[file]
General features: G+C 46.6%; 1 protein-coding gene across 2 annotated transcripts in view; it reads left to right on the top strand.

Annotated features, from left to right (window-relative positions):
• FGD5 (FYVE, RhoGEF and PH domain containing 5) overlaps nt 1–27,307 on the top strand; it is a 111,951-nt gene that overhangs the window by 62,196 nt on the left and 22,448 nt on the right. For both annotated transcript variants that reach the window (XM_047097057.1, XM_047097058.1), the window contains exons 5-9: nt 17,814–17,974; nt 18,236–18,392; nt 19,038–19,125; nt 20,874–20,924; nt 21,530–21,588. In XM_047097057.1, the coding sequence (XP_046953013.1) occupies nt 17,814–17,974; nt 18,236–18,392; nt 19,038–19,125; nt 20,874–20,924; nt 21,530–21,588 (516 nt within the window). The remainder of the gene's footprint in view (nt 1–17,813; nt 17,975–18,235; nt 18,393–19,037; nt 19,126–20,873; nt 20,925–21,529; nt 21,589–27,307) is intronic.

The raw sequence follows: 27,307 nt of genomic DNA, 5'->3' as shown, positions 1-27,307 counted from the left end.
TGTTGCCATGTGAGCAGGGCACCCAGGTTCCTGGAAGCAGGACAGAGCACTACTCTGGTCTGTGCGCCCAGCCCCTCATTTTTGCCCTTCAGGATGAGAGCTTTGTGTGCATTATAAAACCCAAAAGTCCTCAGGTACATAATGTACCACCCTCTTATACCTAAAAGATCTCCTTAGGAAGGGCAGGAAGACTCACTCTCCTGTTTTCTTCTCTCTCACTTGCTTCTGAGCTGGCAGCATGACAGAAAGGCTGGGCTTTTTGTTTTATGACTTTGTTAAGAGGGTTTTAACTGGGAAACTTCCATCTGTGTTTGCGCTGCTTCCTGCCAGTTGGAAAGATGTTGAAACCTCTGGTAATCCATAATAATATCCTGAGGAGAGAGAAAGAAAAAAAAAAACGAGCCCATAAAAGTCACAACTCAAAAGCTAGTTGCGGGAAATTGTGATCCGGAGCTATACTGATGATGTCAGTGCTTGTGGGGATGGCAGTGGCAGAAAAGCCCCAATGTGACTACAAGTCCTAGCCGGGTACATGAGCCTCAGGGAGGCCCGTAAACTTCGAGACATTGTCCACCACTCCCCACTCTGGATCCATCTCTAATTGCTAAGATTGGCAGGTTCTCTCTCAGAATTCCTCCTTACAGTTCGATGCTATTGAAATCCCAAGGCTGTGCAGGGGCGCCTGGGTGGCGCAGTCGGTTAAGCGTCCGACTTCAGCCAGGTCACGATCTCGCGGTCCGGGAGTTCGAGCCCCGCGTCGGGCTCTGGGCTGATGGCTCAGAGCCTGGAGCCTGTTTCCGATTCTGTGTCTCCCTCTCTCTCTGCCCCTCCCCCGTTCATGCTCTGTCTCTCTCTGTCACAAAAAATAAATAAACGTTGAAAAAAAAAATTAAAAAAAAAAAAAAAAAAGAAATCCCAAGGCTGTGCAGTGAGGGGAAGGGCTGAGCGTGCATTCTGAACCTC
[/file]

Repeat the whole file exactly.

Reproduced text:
General features: G+C 46.6%; 1 protein-coding gene across 2 annotated transcripts in view; it reads left to right on the top strand.

Annotated features, from left to right (window-relative positions):
• FGD5 (FYVE, RhoGEF and PH domain containing 5) overlaps nt 1–27,307 on the top strand; it is a 111,951-nt gene that overhangs the window by 62,196 nt on the left and 22,448 nt on the right. For both annotated transcript variants that reach the window (XM_047097057.1, XM_047097058.1), the window contains exons 5-9: nt 17,814–17,974; nt 18,236–18,392; nt 19,038–19,125; nt 20,874–20,924; nt 21,530–21,588. In XM_047097057.1, the coding sequence (XP_046953013.1) occupies nt 17,814–17,974; nt 18,236–18,392; nt 19,038–19,125; nt 20,874–20,924; nt 21,530–21,588 (516 nt within the window). The remainder of the gene's footprint in view (nt 1–17,813; nt 17,975–18,235; nt 18,393–19,037; nt 19,126–20,873; nt 20,925–21,529; nt 21,589–27,307) is intronic.

The raw sequence follows: 27,307 nt of genomic DNA, 5'->3' as shown, positions 1-27,307 counted from the left end.
TGTTGCCATGTGAGCAGGGCACCCAGGTTCCTGGAAGCAGGACAGAGCACTACTCTGGTCTGTGCGCCCAGCCCCTCATTTTTGCCCTTCAGGATGAGAGCTTTGTGTGCATTATAAAACCCAAAAGTCCTCAGGTACATAATGTACCACCCTCTTATACCTAAAAGATCTCCTTAGGAAGGGCAGGAAGACTCACTCTCCTGTTTTCTTCTCTCTCACTTGCTTCTGAGCTGGCAGCATGACAGAAAGGCTGGGCTTTTTGTTTTATGACTTTGTTAAGAGGGTTTTAACTGGGAAACTTCCATCTGTGTTTGCGCTGCTTCCTGCCAGTTGGAAAGATGTTGAAACCTCTGGTAATCCATAATAATATCCTGAGGAGAGAGAAAGAAAAAAAAAAACGAGCCCATAAAAGTCACAACTCAAAAGCTAGTTGCGGGAAATTGTGATCCGGAGCTATACTGATGATGTCAGTGCTTGTGGGGATGGCAGTGGCAGAAAAGCCCCAATGTGACTACAAGTCCTAGCCGGGTACATGAGCCTCAGGGAGGCCCGTAAACTTCGAGACATTGTCCACCACTCCCCACTCTGGATCCATCTCTAATTGCTAAGATTGGCAGGTTCTCTCTCAGAATTCCTCCTTACAGTTCGATGCTATTGAAATCCCAAGGCTGTGCAGGGGCGCCTGGGTGGCGCAGTCGGTTAAGCGTCCGACTTCAGCCAGGTCACGATCTCGCGGTCCGGGAGTTCGAGCCCCGCGTCGGGCTCTGGGCTGATGGCTCAGAGCCTGGAGCCTGTTTCCGATTCTGTGTCTCCCTCTCTCTCTGCCCCTCCCCCGTTCATGCTCTGTCTCTCTCTGTCACAAAAAATAAATAAACGTTGAAAAAAAAAATTAAAAAAAAAAAAAAAAAAGAAATCCCAAGGCTGTGCAGTGAGGGGAAGGGCTGAGCGTGCATTCTGAACCTC